DUODENAL ULCER
DYDROGESTERONE
Gastric surgery interferes with the nor-
mal mechanism for emptying food from
the stomach (see
digestion
).
If a meal
rich in carbohydrates is “dumped” too
quickly from the stomach, the upper
intestine may swell. This, together with
the excessive amounts of certain hor-
mones released into the bloodstream,
causes the symptoms of early dumping.
As sugars are absorbed from the intes-
tine, they rapidly increase the blood
glucose level, causing excess
insulin
release. This may in turn later lower the
blood glucose
level
below
normal,
causing the symptoms of late dumping.
A person who has had a gastrectomy
can avoid symptoms by eating frequent,
small dry meals that do not contain
refined carbohydrates. Symptoms may
also be prevented by lying down after a
large meal. Adding
guar gum
to food is
sometimes effective.
duodenal ulcer A raw area in the wall of
the
duodenum,
due to erosion of its inner
surface lining. Duodenal ulcers and gas-
tric ulcers (similar areas in the lining of
the stomach) are also called
peptic ulcers
.
duodenitis
Inflammation of the
duode-
num
(first part of the small intestine),
producing vague gastrointestinal symp-
toms. The condition is diagnosed by
oesophagogastroduodenoscopy (see
gas-
troscopy
) which is the examination of
the walls of the upper digestive tract
with a flexible viewing instrument. Treat-
ment is similar to that for a duodenal
ulcer (see
peptic u cer
).
duodenum
The first part of the small
intestine extending from the pylorus
(the muscular valve at the lower end of
the stomach) to the ligament of Treitz,
which marks the boundary between the
duodenum and the jejunum (the second
part of the small intestine). It is about
25 cm long and shaped like a C; it forms
a loop around the head of the
pancreas
.
Ducts from the pancreas,
liver
, and
gall-
bladder
feed into the duodenum through
a small opening. Digestive enzymes in
the pancreatic secretions and chemicals
in the bile are released into the duode-
num through this opening.
Dupuytren's contracture
A disorder
of the hand in which one or more fingers
become fixed in a bent position. In about
half the cases, both hands are affected.
In most cases there is no apparent cause,
but the disease may in part be inherited.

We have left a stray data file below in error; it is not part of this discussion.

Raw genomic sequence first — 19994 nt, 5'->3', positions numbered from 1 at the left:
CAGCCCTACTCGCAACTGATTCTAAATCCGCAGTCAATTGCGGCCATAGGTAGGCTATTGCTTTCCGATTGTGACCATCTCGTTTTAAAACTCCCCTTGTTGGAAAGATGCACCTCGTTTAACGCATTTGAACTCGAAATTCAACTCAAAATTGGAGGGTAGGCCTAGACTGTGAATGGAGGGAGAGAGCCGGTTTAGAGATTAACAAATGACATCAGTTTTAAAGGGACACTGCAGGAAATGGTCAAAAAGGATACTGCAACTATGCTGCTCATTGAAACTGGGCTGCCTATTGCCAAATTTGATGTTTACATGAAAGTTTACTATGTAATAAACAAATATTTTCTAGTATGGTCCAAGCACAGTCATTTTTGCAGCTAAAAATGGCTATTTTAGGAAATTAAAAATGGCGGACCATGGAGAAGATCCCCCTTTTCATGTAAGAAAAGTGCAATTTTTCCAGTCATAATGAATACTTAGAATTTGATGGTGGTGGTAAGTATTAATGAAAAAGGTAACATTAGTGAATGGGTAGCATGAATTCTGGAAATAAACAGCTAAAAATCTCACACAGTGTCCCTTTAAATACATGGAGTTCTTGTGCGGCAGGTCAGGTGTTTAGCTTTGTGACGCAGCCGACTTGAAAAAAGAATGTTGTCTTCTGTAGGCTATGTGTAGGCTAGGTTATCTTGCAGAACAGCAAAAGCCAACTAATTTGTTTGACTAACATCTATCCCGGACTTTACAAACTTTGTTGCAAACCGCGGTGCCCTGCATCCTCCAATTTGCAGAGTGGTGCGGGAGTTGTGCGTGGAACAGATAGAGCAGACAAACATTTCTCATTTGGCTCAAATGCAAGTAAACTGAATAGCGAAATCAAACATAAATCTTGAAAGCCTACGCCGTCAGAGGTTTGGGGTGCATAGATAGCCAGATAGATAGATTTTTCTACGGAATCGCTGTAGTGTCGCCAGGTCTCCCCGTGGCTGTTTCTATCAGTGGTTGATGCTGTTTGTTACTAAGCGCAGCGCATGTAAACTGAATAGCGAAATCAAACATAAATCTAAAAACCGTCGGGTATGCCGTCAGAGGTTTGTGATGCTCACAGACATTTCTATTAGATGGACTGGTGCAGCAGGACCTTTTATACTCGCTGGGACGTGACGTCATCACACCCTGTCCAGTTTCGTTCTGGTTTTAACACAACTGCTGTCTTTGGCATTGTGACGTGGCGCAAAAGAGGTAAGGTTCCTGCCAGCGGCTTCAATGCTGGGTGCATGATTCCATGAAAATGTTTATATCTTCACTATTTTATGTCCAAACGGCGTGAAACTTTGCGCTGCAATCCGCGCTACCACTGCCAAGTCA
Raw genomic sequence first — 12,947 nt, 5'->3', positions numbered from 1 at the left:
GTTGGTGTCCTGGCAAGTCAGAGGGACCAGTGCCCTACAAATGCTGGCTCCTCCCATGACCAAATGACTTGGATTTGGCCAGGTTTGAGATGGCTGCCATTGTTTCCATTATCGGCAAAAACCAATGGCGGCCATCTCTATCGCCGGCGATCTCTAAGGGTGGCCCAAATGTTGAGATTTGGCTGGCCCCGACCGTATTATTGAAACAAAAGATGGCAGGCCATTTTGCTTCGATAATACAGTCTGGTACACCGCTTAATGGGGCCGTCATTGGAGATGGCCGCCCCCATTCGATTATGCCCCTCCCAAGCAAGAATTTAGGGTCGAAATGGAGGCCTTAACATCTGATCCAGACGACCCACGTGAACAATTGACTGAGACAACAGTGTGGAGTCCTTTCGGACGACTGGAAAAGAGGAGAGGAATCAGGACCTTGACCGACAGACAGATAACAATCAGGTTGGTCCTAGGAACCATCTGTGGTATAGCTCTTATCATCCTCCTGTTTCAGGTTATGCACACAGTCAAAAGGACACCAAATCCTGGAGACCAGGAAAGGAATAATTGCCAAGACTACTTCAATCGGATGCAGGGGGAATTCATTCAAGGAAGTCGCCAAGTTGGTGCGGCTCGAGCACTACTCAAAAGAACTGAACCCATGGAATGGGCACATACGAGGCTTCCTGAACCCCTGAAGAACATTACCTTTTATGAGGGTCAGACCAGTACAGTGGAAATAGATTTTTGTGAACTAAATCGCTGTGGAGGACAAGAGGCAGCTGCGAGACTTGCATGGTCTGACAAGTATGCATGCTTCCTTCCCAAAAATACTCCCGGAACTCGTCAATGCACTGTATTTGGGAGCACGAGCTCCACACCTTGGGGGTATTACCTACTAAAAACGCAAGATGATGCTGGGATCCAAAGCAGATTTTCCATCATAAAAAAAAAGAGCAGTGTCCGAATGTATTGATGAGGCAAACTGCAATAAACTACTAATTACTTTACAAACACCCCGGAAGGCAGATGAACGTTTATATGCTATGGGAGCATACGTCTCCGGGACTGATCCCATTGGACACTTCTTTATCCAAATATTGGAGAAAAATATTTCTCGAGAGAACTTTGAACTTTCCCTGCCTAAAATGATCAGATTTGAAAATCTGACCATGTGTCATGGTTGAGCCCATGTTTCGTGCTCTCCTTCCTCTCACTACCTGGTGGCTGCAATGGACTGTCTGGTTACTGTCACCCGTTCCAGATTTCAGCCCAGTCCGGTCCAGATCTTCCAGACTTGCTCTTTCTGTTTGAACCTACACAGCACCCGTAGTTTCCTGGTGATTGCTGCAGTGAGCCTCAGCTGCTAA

Men over 40 are most often affected.
The tissues under the skin in the fingers
or palm become thickened and short-
ened, causing difficulty in straightening
the fingers. Surgery can correct deformity
of the fingers, but in some cases there is
a recurrence of the condition.
DUPUYTREN'S CONTRACTURE
dura m ater The outer of the 3 mem-
branes (
meninges
) covering the brain.
dust diseases
Lung disorders caused by
dust particles inhaled and absorbed into
the lung tissues. There they may cause
fibrosis
(formation of scar tissue) and
progressive lung damage. The main
symptoms are a cough and breathing
difficulty. It may take at least 10 years of
exposure to dusts containing coal, sil-
ica, talc, or asbestos before serious lung
damage develops (see
pneumoconiosis
).
Hypersensitivity to moulds on hay or
grain may lead to allergic
alveolitis
. Pre-
ventive measures, such as the installation
of dust extraction machinery, have redu-
ced the incidence of dust diseases.
DVT
Deep vein thrombosis (see
throm-
bosis, deep vein
).
dwarfism
See
short stature.
dydrogesterone
A drug derived from
the female sex hormone
progesterone
.
It is used to treat
premenstrual syn-
drome
and menstrual problems (see
menstruation, disorders of
). It is also
given together with an
oestrogen drug
as
hormone replacement therapy
follow-
ing the menopause. Dydrogesterone is
sometimes prescribed for
endometriosis
or to prevent
miscarriage
. Adverse effects
include swollen ankles, weight gain,
breast tenderness, and nausea.
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